Another situation that surprised me this year was finding seed corn maggot damage in

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Seed corn maggot feeding on soybean seed.  No insecticide was included in the seed treatment.

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Seed corn maggot affecting soybean seedlings by feeding on cotyledons and hypocotyls.  The brown grain-like structure in the bottom of the picture is a seed corn maggot that is pupating.  These seeds did not have an insecticide in the seed treatment.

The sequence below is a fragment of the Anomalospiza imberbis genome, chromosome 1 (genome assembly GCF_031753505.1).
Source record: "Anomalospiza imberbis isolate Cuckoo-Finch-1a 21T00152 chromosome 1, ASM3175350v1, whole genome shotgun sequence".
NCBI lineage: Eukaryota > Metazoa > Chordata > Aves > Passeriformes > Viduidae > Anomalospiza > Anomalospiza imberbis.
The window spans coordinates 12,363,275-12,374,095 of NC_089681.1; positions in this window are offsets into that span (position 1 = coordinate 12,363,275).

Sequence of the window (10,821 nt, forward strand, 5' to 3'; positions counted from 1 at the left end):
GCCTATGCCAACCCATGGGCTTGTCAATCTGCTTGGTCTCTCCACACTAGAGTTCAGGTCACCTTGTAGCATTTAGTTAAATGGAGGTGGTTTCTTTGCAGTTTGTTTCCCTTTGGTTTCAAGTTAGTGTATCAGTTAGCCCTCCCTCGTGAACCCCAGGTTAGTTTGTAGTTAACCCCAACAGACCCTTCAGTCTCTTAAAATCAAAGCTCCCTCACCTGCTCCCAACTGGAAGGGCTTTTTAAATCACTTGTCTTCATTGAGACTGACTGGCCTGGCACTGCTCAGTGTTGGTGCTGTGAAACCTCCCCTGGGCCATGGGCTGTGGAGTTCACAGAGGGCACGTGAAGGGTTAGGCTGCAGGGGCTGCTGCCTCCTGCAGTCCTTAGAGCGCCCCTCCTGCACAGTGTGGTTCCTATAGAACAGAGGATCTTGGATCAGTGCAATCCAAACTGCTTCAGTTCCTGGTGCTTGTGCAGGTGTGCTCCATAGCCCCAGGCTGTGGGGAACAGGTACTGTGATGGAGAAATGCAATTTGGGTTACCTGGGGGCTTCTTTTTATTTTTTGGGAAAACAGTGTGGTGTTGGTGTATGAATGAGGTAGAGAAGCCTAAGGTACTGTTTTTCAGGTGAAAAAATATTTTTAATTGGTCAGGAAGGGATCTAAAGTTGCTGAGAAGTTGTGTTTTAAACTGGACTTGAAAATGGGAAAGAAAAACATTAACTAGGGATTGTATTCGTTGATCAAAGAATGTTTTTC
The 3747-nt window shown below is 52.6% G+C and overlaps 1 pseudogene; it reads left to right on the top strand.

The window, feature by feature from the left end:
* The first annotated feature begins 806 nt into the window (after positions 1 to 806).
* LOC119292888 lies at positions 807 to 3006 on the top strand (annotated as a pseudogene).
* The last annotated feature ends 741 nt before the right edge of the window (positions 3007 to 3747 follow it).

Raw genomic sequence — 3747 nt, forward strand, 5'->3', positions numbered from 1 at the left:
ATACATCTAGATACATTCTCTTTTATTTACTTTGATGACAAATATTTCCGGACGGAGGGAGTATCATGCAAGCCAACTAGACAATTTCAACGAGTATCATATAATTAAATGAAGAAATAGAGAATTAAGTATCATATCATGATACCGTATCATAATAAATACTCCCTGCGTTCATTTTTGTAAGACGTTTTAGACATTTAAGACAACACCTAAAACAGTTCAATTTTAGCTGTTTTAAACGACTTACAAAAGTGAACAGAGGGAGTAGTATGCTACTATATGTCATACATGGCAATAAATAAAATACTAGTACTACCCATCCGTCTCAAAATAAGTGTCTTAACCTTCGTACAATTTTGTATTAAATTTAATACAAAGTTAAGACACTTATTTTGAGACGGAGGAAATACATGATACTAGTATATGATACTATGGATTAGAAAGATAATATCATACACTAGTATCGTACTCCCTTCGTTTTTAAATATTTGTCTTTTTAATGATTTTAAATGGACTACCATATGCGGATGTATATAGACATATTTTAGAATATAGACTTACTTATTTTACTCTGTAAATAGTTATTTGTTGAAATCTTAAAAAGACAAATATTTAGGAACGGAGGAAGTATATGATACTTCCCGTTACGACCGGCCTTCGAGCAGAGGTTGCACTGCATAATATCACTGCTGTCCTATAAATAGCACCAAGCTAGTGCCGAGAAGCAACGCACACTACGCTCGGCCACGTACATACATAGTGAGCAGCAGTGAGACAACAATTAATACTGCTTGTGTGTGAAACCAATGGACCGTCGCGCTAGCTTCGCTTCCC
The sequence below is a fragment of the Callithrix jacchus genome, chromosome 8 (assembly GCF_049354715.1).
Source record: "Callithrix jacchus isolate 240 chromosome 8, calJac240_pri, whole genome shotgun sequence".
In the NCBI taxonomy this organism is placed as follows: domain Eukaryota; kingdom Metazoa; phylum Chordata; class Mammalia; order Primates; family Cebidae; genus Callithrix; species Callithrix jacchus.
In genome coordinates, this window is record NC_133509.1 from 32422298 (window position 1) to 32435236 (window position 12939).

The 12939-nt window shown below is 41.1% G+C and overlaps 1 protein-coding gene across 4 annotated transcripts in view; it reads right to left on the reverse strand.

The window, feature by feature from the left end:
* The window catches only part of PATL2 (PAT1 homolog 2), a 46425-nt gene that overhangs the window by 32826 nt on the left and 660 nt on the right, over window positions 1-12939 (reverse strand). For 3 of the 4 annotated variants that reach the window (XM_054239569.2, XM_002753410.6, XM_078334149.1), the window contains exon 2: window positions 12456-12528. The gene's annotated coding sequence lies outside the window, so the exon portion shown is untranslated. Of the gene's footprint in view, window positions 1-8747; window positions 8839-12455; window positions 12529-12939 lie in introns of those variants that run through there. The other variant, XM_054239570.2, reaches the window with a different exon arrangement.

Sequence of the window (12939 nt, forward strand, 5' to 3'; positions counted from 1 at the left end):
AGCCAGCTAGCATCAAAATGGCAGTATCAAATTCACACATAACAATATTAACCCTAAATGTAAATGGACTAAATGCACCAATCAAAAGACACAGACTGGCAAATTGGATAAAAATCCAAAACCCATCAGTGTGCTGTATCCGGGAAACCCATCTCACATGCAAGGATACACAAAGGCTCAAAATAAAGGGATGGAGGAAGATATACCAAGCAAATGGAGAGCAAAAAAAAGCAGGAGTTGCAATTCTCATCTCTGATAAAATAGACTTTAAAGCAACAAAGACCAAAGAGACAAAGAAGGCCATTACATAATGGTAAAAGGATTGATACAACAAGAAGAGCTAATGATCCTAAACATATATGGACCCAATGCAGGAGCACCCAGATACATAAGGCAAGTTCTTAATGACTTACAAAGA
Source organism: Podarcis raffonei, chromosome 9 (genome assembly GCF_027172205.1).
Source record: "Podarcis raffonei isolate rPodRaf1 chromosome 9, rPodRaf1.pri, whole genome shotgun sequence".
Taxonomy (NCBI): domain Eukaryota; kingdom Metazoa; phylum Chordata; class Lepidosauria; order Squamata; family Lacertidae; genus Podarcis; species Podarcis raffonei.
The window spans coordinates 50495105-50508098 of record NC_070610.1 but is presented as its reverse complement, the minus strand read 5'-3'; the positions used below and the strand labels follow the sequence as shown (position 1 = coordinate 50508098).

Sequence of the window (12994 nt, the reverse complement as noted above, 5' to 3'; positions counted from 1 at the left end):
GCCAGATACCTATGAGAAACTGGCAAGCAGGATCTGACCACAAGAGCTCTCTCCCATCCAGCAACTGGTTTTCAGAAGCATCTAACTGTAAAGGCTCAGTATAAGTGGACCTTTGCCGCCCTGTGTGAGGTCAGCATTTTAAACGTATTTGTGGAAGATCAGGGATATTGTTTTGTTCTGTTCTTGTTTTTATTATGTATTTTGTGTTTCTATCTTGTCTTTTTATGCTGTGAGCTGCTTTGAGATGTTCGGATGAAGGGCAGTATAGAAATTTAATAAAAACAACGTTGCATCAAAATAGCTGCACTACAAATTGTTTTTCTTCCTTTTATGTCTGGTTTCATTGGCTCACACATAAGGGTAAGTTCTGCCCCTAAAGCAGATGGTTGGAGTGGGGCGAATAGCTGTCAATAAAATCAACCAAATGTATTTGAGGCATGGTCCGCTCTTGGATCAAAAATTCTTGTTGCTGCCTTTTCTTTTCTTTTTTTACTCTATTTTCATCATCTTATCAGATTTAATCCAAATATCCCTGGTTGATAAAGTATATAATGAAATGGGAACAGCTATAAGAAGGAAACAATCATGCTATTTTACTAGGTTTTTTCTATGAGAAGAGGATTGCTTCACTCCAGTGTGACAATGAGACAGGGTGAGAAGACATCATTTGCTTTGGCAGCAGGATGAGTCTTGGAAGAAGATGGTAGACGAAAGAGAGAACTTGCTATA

soybean.  At first I was puzzled as the beans were clearly treated but then learned the beans didn’t have an insecticide added to the seed treatment.  In scouting a number of fields, I’ve actually seen quite a bit of seed corn maggot damage, particularly in tilled fields and those with manure applied or those with cover crops that were green or where termination included tillage.  I’ve also been surprised how many have told me they don’t use an insecticide seed treatment on early planted beans.  We didn’t have any research in our early soybean planting studies without insecticide + fungicide seed treatment so we just automatically recommend both.  Unfortunately this year we’re seeing what can happen without it with higher insect pressure in some fields.  For seedlings with the insecticide seed treatment, I’m seeing light scarring on the cotyledons and hypocotyls but no maggot penetration.  In fields without the seed treatment, I’m actually seeing penetration of the cotyledons and hypocotyls.  The good news is that most of the maggots were also pupated, pupating or will be soon.  But it is something to watch for, particularly in fields that have been tilled and especially if manure was applied or they were tilled and had a cover crop on them.  They are not as attracted to no-till fields.  Regarding stands, from my experience with soybean pops and stand loss due to crusting, hail, herbicide injury, etc., I keep stands of 60,000 plants/acre or more.  It really stinks to talk about replanting anything right now with guys still trying to finish planting.  If you choose to replant soybeans, consider proving it to yourself by planting strips and leaving strips.  If you’re interested in that, I’d be happy to work with you.  You can learn more about seed corn maggots here:  https://crops.extension.iastate.edu/cropnews/2016/04/look-seedcorn-maggot-corn-and-soybean.